It is ironic that I am writing this on National Girl Child Day, which is celebrated on January 24th in India. However, when I was pregnant for the first time back in 2010, everyone was contemplating whether it was a boy or a girl. Me? I was fervently hoping it was a boy. I thought often, “Please bless me with a boy“. Outraged? In truth, I was dead scared of bringing a girl into this world. It was such an unsafe and unfair place. It was unjust of me to want to bring a beautiful, loving little baby girl into this scary, biased world when all the odds were stacked against her to begin with.
This was before all the reports of 4-year olds and 6-year olds getting molested were ever reported in mainstream media. This was even before Nirbhaya, and before 80-year old women got raped. This was before the molestations in Bangalore on New Year’s eve, and the election of a sexist bigot as the President of one of the most powerful countries.
I, like many women I know, have faced some sort of abuse (#YesAllWomen). I have always felt unsafe on the streets. When I bought my first car I felt happy, primarily because I felt secure for the first time. I could deal with the people cutting in front of me or cat-calling behind closed windows (let’s face it, women drivers go through a lot of this) – but I was safe. I didn’t need to stay on ultra high-alert every time I took an auto-rickshaw. I didn’t need to be scared that the auto-driver will drop me off two roads away from my home(citing that the fuel suddenly just got over or brake wire got cut!) and some guy on a bike will slap my butt on the way home, because I was arguing with the auto driver. I didn’t need to carry stones in my hand anymore just to go out for a stroll, I never planned to walk anywhere again. Sad, but true.
In a world where a woman has to “Give up freedom or Give up safety“, why would I want to bring in another girl? And I wasn’t alone. Several moms and dads-to-be have had this thought cross their mind, and for good reason.
In the meantime, another thought also lurked at the back of my mind. If well-educated, well-read, world aware and unbiased people are scared to have girls, then who would not be? So, I started contemplating engineering a “Light-Weight Body Armour with a built-in Alarm system” for children of all ages! Also, there was the idea of enrolling myself, my husband and to-be-born kids into every martial arts class known to mankind; a good mix of Kalaripayattu, Taekwondo, Shaolin Kung-Fu and Sumo Wresting should suffice.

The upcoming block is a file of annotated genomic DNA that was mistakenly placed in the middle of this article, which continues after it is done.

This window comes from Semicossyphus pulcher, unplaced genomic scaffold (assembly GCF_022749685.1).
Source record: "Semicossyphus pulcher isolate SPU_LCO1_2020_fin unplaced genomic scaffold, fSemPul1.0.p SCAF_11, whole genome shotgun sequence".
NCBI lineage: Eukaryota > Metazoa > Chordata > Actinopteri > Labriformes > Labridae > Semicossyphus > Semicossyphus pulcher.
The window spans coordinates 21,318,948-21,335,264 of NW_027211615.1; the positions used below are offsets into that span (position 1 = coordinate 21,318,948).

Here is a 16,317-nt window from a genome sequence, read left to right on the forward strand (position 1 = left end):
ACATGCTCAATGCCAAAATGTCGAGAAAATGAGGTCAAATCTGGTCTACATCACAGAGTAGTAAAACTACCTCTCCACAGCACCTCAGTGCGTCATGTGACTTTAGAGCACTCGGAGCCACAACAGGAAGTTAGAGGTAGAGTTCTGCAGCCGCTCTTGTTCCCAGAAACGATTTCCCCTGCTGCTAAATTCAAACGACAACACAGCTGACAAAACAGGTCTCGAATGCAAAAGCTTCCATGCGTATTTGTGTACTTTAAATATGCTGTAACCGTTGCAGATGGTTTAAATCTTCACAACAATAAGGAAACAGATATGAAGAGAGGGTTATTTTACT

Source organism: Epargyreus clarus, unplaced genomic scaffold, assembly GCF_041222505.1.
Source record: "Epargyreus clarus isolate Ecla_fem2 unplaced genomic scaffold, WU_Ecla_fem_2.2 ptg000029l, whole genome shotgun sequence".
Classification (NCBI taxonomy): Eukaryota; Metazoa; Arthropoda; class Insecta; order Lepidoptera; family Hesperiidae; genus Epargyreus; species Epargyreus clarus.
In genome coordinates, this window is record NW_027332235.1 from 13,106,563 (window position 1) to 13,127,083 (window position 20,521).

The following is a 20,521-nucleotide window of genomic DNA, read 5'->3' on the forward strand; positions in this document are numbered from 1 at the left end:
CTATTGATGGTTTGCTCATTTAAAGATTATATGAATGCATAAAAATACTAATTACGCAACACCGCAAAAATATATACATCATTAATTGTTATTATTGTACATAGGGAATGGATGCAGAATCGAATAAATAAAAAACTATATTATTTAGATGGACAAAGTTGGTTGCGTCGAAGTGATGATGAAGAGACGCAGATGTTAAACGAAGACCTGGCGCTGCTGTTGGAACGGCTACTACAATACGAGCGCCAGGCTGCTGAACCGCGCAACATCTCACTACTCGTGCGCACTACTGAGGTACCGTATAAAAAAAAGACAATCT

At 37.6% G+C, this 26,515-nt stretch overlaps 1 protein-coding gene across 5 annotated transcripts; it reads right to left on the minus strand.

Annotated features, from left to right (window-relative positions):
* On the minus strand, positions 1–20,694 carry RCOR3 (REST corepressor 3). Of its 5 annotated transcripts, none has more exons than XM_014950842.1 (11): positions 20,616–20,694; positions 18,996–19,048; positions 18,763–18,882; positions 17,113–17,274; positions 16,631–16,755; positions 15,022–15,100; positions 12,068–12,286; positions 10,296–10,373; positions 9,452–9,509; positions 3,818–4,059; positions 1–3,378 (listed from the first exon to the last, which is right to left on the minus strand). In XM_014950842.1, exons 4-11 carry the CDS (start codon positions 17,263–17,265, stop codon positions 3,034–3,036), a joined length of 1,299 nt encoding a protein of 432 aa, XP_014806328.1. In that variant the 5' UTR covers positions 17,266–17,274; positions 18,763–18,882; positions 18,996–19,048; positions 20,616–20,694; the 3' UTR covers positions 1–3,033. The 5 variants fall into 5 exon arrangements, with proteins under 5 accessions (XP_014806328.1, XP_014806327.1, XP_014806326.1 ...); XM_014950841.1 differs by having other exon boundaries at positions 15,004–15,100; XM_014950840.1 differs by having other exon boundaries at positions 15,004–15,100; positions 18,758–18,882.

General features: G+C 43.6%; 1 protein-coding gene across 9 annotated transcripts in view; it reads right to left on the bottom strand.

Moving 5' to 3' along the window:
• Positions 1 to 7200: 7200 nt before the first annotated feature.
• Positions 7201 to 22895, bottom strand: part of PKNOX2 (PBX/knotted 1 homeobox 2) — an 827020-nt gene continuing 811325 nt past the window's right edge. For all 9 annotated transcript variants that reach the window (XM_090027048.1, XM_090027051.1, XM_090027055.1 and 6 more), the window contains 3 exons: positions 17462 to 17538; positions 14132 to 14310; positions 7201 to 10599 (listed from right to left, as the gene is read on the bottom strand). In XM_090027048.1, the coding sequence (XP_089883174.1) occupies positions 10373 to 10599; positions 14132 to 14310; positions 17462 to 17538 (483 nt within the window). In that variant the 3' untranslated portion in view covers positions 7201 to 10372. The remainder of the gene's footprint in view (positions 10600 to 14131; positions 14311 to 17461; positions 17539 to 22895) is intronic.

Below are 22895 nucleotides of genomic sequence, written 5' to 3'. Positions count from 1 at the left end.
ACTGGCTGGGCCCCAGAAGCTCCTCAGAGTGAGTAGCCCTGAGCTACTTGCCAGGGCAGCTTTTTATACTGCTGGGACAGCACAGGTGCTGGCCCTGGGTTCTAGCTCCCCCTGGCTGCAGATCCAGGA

Imaginative and grand schemes of self-protection aside, I must add here that there is a ray of hope in what is happening around the world today. Instead of bearing injustice in silence, and brushing unpalatable incidents under the carpet, the world is responding by standing up for themselves and others. On January 21st, a day after the swearing in of the new president in America, the Women’s March On Washington saw a huge turnout, marching for equality and justice. There were sister marches in every one of the 50 states in the country.
Meanwhile on the same day in India, the #IWillGoOut campaign saw both Men and Women march in 30+ cities and towns in India. They marched against gender based harassment and for women to reclaim the public places in the light of the events on New Year’s Eve in Bengaluru. One of the co-organizers of the event Varsha Bhargava called it a “holistic approach to rebellion”.
Let these marches be the beginning of a movement. Let girls be able to walk carefree in the streets. Let them have a choice about what they wear. Let them have the right to say no. Let them learn to fight so that they are never victims again. Let the fight carry on – so that next time around I will feel safe bringing a daughter into this world.
Namratha is a digital marketer in the making. Other than her love for the written word and her kids, she enjoys Italian food, dancing and gardening. Explore more of her writings at www.namysaysso.com